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Tracking Findora’s Advancements of Zero-Knowledge Proofs

If you care about zero-knowledge proofs and their ability to improve financial systems, then you need to understand Findora’s place within their history.

While it’s technically only a few years old, the Findora Foundation has become an important player within the growing industry of blockchain startups, especially those focused on DeFi and new forms of regulatory compliance.

Findora’s outsized impact on the blockchain industry can be linked to the vast experience — and proven innovations — of the cryptographers who created the foundation of what makes the company special: Findora zero-knowledge proofs.

For those still new to the game, zero-knowledge proofs (or ZKP for short) have been around since the late 1980s.

Benzinga recently published an excellent explainer of ZKPs, writing that “ZK proofs seek to minimize the amount of knowledge transferred from the ‘prover’ to the ‘verifier’ in a transaction verifying something about a quantity of data. The measurement is also known as the knowledge complexity of a transfer.”

These proofs have become more important in recent years with the rapid increase of digital transactions. That’s because ZKPs can minimize the amount of data required to securely prove a transaction’s legitimacy, increasing the “speed and security of a proof by reducing a transaction’s bandwidth demand and by reducing the potential to reverse engineer the transaction,” Benzinga wrote.

Findora zero-knowledge proofs have become more valuable because the company’s cryptographers, some of whom started as Stanford University researchers, have already made big improvements to the types of ZKPs available.

Among Findora’s ZKP innovations have been Bulletproofs and Supersonic proofs. Bulletproofs were a major breakthrough invented by Findora researchers. They are very short and only logarithmic in the size of the proven statement.

“Findora’s application of Bulletproofs are between 0.5 KB and 2 KB,” Findora explains on its website. “Unlike pairing-based zk-SNARKs, Bulletproofs do not rely on a trusted and complex setup, but are slower to verify. Bulletproofs can also be combined with sigma protocols to enable proofs about algebraic statements. This is particularly useful for proofs of committed values.”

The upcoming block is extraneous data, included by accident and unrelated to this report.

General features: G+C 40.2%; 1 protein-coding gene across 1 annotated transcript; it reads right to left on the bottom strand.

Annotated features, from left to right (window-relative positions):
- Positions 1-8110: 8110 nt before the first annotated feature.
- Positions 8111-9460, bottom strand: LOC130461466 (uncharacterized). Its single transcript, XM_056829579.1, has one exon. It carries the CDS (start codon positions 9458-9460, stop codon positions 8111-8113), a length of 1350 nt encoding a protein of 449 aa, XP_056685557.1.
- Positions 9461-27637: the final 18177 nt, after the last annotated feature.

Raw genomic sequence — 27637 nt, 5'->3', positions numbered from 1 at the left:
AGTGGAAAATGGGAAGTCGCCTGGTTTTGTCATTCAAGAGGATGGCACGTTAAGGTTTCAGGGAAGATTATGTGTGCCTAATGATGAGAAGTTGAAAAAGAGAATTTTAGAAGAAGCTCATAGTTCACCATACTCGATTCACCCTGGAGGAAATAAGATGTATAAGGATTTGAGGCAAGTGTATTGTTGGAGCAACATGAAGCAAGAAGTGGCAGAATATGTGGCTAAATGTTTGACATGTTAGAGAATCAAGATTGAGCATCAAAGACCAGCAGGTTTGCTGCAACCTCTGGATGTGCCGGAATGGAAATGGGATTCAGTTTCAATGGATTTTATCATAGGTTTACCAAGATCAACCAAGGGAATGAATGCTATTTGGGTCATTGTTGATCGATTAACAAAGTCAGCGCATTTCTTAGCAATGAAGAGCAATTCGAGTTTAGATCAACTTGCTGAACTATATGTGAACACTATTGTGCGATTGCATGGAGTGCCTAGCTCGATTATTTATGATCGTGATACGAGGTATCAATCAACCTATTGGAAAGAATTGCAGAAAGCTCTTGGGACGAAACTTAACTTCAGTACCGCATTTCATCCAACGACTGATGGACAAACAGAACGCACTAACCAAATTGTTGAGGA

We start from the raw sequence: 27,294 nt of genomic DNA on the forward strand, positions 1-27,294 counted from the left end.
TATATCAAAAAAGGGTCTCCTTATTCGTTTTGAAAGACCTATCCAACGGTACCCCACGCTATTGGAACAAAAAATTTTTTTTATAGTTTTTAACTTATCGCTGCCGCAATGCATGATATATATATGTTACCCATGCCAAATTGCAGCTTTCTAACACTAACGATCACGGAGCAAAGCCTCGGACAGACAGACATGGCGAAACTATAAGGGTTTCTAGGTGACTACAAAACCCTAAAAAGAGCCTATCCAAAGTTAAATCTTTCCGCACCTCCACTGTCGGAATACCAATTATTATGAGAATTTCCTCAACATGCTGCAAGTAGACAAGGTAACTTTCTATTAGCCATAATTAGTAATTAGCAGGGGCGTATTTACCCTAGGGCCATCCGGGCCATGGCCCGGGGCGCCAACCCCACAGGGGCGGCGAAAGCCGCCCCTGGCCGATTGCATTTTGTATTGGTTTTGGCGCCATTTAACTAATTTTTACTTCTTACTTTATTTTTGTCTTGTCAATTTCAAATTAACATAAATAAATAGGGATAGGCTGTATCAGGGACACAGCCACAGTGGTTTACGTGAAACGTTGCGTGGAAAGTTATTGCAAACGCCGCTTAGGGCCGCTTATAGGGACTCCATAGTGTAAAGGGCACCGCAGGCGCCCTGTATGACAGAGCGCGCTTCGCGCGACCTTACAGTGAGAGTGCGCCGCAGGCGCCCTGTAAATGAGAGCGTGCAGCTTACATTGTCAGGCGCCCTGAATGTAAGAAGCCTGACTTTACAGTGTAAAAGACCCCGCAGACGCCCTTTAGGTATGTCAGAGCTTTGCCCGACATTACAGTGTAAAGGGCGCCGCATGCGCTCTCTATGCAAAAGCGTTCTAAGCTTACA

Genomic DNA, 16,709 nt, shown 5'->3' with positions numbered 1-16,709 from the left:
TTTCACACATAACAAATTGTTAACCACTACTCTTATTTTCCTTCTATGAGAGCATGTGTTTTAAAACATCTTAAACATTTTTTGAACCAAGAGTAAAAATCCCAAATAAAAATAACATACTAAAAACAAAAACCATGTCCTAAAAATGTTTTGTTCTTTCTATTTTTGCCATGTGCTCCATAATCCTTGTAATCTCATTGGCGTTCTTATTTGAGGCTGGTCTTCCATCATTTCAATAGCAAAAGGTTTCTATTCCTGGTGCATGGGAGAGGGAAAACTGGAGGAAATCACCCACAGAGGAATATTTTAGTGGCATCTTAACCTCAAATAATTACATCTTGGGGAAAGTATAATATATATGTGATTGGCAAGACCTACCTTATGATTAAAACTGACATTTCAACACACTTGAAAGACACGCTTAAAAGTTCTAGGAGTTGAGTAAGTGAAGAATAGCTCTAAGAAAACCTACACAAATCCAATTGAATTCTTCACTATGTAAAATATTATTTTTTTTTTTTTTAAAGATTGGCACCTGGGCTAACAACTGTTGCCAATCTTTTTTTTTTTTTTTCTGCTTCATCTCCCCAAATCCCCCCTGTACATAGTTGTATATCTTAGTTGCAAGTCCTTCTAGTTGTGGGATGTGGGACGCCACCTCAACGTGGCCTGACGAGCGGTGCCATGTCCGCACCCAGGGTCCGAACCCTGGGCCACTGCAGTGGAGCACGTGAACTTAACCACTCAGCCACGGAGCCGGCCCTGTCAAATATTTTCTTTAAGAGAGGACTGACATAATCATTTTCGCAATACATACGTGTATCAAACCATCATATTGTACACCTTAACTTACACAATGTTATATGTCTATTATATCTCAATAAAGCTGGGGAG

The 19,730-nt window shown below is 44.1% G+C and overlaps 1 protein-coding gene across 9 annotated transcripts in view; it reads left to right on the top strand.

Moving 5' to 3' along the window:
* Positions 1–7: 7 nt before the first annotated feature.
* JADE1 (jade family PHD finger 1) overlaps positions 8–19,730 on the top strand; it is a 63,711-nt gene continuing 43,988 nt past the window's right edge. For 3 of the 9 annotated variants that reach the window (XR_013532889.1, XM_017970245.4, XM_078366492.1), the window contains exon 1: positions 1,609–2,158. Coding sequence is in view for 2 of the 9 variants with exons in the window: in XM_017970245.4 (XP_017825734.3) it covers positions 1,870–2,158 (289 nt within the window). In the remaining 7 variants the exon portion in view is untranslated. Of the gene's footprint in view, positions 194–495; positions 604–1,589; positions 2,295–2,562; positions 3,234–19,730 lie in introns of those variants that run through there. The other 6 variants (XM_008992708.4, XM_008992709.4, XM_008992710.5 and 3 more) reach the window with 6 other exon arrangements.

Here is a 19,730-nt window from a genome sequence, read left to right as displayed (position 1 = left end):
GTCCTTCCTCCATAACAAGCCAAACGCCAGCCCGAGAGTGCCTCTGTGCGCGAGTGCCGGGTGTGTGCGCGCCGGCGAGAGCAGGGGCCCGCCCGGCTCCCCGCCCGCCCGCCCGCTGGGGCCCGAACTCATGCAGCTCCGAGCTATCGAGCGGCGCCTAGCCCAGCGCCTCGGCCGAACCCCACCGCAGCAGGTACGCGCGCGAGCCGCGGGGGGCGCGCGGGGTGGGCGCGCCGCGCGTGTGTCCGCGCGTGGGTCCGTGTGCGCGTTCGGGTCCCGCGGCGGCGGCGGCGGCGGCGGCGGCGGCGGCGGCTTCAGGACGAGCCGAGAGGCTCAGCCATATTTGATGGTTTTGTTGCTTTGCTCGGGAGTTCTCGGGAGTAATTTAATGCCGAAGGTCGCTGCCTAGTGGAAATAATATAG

But Findora’s researchers didn’t stop there. Bulletproofs helped lead them to Supersonic proofs, described as the first “practical, trustless zk-SNARK.”

Supersonic proofs can be up to 25 times smaller and more efficient to verify than any other trustless zero-knowledge proof system.

As Findora describes it:

Supersonic is the first complete zk-SNARK system that has both a practical prover time as well as asymptotically logarithmic proof size and verification time. In Findora, we are planning to implement an even more efficient version of Supersonic, using the Darker polynomial commitment scheme.

Supersonic will enable anonymous transactions, and private policies and smart contracts, to run on Findora without needing a trusted setup.”

ZK-SNARK stands for Zero-Knowledge Succinct Non-Interactive Argument of Knowledge. One of the most important projects to use them is ZCash, which taps zk-SNARKS to ensure the privacy of its users.

With transactions on ZCash, only the blockchain “knows” the amount transferred and the destinations of the sender and receiver. The real identities of users remain secure, allowing the blockchain to preserve anonymity while still offering a tamper-proof transaction.

In short, Findora ZKPs have improved the ability of these proofs to keep data anonymous while protecting that data’s journey through the blockchain.

 

 

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